A night with Dvořák: Slavic melodiousness, the unmistakable harmonic twists that count, so to speak, as the composer's trademark, and his own mix of emotions and passions. Two works that are among the biggest favourites in the symphonic literature, with two extraordinary musicians representing two different generations - this is what this evening promises.
If there exists a foreign conductor who can be regarded as an honorary Hungarian, Ken-Ichiro Kobayashi (born in 1940) is surely the one. The Japanese maestro achieved an overwhelming victory at Hungarian Television's First International Conducting Competition in 1974 and became, as if by magic, a beloved favourite of the Hungarian audience. Fans of his conducting have remained unfalteringly loyal ever since: no matter how many times he returns to this country, they always pack the concert hall to the rafters.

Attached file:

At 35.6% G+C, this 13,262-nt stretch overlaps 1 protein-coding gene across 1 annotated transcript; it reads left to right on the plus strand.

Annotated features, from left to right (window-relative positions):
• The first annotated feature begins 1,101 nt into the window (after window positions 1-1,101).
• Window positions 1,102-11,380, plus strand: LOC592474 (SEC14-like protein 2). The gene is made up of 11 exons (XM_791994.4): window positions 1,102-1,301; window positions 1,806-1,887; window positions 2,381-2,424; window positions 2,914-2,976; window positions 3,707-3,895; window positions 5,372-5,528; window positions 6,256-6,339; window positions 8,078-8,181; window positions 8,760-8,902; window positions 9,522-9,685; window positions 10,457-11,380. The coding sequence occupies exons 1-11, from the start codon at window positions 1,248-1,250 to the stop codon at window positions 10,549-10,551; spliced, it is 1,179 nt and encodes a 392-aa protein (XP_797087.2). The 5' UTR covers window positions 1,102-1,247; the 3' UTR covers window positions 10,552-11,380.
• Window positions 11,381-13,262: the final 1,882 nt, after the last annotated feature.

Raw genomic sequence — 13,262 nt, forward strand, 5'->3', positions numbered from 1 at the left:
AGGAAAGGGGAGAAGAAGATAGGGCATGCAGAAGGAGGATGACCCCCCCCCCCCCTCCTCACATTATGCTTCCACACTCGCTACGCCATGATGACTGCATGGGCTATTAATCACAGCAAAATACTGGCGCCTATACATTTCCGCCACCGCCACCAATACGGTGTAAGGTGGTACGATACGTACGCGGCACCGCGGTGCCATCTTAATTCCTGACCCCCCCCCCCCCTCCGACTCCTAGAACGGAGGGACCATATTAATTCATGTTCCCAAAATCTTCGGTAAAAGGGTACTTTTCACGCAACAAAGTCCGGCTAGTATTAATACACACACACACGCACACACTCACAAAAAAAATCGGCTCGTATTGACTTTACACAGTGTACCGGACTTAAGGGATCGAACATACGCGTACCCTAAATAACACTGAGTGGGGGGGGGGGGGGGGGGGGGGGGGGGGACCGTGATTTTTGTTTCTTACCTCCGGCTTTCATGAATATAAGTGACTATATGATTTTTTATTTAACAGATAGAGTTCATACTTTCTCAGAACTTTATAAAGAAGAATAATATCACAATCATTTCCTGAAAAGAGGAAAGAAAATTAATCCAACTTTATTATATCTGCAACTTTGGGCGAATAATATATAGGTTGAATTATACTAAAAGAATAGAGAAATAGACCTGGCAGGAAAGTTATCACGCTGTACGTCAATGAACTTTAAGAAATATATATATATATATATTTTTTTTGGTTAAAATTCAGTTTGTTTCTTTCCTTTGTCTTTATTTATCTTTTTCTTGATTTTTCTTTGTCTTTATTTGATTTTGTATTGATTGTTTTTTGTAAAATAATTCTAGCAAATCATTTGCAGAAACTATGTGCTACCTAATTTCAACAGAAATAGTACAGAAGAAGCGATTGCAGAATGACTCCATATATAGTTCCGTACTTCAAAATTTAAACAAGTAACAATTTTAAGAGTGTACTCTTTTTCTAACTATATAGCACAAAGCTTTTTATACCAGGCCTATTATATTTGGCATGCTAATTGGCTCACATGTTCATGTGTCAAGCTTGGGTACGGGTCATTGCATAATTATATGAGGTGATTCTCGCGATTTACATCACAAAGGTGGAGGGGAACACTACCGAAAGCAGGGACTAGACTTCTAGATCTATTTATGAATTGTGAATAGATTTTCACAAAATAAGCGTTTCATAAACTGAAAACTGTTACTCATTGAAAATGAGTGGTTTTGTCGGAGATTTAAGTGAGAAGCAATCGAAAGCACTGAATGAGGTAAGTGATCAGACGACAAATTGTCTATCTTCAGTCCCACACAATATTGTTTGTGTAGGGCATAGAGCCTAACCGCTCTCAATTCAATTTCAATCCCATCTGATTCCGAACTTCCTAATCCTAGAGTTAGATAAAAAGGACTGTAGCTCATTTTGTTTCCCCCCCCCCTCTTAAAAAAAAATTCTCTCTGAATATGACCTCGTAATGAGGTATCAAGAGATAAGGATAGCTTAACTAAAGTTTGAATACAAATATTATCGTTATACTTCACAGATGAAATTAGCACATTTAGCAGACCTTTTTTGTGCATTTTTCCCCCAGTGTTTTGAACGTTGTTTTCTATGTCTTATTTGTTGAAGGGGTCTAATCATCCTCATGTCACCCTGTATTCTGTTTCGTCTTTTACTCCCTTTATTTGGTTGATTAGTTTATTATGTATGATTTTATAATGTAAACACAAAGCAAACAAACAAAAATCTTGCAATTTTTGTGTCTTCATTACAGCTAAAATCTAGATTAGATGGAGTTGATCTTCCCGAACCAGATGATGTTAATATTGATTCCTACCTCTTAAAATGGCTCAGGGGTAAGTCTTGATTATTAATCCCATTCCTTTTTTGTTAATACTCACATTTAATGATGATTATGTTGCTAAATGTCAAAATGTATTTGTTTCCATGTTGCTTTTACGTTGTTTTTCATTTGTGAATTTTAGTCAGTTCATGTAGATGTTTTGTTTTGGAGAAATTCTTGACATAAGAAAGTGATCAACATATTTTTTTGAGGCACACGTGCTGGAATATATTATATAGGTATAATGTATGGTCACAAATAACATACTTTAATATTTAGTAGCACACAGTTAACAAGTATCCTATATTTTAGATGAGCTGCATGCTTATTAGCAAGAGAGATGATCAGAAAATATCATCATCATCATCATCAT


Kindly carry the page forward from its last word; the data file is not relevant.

István Várdai was not even alive yet at the time of Kobayashi's initial Budapest triumphs, having been born 11 years later, in 1985. In spite of his youth, he is today one of the world's most celebrated cellists, and one whom everybody is glad to have as a partner, whether in performing a concerto or chamber music. Várdai is certain to find a common voice with Kobayashi as well, since the language of music is not only an international one, it also connects different generations. As for Dvořák's Cello Concerto, it suffices for us to say that many people consider it to be the most important of all concertos written for the instrument. Brahms, the Czech composer's great mentor, once sighed, "If I had known that it was possible to compose such a concerto for the cello, I would have tried it myself!”
The Symphony No. 8, dating from 1889, is the only one of the composer's symphonies to escape from under the enormous shadow of the New World Symphony: this sensually scored work is full of charm, grace, lightness and nostalgia - without dispensing with either power or determination.